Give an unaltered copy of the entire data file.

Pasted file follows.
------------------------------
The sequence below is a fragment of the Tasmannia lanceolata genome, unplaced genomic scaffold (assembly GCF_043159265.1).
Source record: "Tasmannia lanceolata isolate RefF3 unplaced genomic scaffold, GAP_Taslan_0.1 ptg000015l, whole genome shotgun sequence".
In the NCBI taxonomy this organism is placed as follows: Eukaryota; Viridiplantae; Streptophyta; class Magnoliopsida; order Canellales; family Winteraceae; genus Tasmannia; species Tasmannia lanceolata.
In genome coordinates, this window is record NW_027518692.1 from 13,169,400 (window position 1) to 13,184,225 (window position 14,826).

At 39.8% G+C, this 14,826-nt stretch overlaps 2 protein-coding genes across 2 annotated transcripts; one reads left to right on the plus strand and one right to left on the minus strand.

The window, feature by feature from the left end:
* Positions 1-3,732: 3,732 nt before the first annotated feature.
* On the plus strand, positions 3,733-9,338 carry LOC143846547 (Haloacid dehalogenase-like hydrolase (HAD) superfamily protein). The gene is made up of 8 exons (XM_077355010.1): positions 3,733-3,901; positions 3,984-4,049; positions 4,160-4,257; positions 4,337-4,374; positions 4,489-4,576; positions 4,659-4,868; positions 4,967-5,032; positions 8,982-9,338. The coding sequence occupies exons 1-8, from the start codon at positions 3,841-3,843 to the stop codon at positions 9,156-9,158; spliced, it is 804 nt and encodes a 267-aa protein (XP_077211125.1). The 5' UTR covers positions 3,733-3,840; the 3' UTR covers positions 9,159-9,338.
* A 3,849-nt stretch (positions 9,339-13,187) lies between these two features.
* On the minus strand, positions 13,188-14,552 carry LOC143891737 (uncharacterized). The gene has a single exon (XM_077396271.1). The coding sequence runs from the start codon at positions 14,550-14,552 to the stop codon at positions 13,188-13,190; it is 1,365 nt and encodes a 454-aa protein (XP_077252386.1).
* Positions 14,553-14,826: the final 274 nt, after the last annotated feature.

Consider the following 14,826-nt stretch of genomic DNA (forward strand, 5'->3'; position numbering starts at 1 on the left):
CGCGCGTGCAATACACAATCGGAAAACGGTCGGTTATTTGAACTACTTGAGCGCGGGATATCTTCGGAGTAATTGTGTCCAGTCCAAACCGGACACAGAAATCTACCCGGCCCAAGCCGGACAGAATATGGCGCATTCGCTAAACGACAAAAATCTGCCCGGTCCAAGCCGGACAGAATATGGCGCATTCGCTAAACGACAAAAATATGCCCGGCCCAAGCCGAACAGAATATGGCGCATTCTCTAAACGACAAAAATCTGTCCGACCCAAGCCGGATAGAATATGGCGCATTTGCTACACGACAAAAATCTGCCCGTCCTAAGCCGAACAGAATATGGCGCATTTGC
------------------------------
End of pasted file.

The sequence below is a fragment of the Tasmannia lanceolata genome, unplaced genomic scaffold (assembly GCF_043159265.1).
Source record: "Tasmannia lanceolata isolate RefF3 unplaced genomic scaffold, GAP_Taslan_0.1 ptg000015l, whole genome shotgun sequence".
In the NCBI taxonomy this organism is placed as follows: Eukaryota; Viridiplantae; Streptophyta; class Magnoliopsida; order Canellales; family Winteraceae; genus Tasmannia; species Tasmannia lanceolata.
In genome coordinates, this window is record NW_027518692.1 from 13,169,400 (window position 1) to 13,184,225 (window position 14,826).

At 39.8% G+C, this 14,826-nt stretch overlaps 2 protein-coding genes across 2 annotated transcripts; one reads left to right on the plus strand and one right to left on the minus strand.

The window, feature by feature from the left end:
* Positions 1-3,732: 3,732 nt before the first annotated feature.
* On the plus strand, positions 3,733-9,338 carry LOC143846547 (Haloacid dehalogenase-like hydrolase (HAD) superfamily protein). The gene is made up of 8 exons (XM_077355010.1): positions 3,733-3,901; positions 3,984-4,049; positions 4,160-4,257; positions 4,337-4,374; positions 4,489-4,576; positions 4,659-4,868; positions 4,967-5,032; positions 8,982-9,338. The coding sequence occupies exons 1-8, from the start codon at positions 3,841-3,843 to the stop codon at positions 9,156-9,158; spliced, it is 804 nt and encodes a 267-aa protein (XP_077211125.1). The 5' UTR covers positions 3,733-3,840; the 3' UTR covers positions 9,159-9,338.
* A 3,849-nt stretch (positions 9,339-13,187) lies between these two features.
* On the minus strand, positions 13,188-14,552 carry LOC143891737 (uncharacterized). The gene has a single exon (XM_077396271.1). The coding sequence runs from the start codon at positions 14,550-14,552 to the stop codon at positions 13,188-13,190; it is 1,365 nt and encodes a 454-aa protein (XP_077252386.1).
* Positions 14,553-14,826: the final 274 nt, after the last annotated feature.

Consider the following 14,826-nt stretch of genomic DNA (forward strand, 5'->3'; position numbering starts at 1 on the left):
CGCGCGTGCAATACACAATCGGAAAACGGTCGGTTATTTGAACTACTTGAGCGCGGGATATCTTCGGAGTAATTGTGTCCAGTCCAAACCGGACACAGAAATCTACCCGGCCCAAGCCGGACAGAATATGGCGCATTCGCTAAACGACAAAAATCTGCCCGGTCCAAGCCGGACAGAATATGGCGCATTCGCTAAACGACAAAAATATGCCCGGCCCAAGCCGAACAGAATATGGCGCATTCTCTAAACGACAAAAATCTGTCCGACCCAAGCCGGATAGAATATGGCGCATTTGCTACACGACAAAAATCTGCCCGTCCTAAGCCGAACAGAATATGGCGCATTTGC